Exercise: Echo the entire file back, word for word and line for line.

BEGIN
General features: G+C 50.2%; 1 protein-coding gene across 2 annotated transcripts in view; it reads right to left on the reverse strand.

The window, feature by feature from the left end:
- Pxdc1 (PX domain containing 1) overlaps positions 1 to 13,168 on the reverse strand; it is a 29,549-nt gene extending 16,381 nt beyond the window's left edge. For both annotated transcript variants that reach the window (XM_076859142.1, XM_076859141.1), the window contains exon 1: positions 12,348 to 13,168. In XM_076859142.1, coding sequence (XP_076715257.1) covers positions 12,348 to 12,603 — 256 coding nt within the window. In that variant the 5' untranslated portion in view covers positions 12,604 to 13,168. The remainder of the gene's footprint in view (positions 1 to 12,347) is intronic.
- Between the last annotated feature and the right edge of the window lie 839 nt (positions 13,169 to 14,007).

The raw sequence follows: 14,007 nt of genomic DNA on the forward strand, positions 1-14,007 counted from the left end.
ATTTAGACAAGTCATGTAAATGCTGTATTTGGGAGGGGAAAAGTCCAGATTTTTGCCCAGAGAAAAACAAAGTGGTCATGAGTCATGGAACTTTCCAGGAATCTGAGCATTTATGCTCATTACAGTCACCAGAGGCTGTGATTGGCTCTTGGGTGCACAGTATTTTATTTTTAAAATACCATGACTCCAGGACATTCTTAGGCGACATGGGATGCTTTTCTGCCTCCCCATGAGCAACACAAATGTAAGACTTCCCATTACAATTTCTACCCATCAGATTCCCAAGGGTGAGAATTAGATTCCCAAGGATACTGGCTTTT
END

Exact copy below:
General features: G+C 50.2%; 1 protein-coding gene across 2 annotated transcripts in view; it reads right to left on the reverse strand.

The window, feature by feature from the left end:
- Pxdc1 (PX domain containing 1) overlaps positions 1 to 13,168 on the reverse strand; it is a 29,549-nt gene extending 16,381 nt beyond the window's left edge. For both annotated transcript variants that reach the window (XM_076859142.1, XM_076859141.1), the window contains exon 1: positions 12,348 to 13,168. In XM_076859142.1, coding sequence (XP_076715257.1) covers positions 12,348 to 12,603 — 256 coding nt within the window. In that variant the 5' untranslated portion in view covers positions 12,604 to 13,168. The remainder of the gene's footprint in view (positions 1 to 12,347) is intronic.
- Between the last annotated feature and the right edge of the window lie 839 nt (positions 13,169 to 14,007).

The raw sequence follows: 14,007 nt of genomic DNA on the forward strand, positions 1-14,007 counted from the left end.
ATTTAGACAAGTCATGTAAATGCTGTATTTGGGAGGGGAAAAGTCCAGATTTTTGCCCAGAGAAAAACAAAGTGGTCATGAGTCATGGAACTTTCCAGGAATCTGAGCATTTATGCTCATTACAGTCACCAGAGGCTGTGATTGGCTCTTGGGTGCACAGTATTTTATTTTTAAAATACCATGACTCCAGGACATTCTTAGGCGACATGGGATGCTTTTCTGCCTCCCCATGAGCAACACAAATGTAAGACTTCCCATTACAATTTCTACCCATCAGATTCCCAAGGGTGAGAATTAGATTCCCAAGGATACTGGCTTTT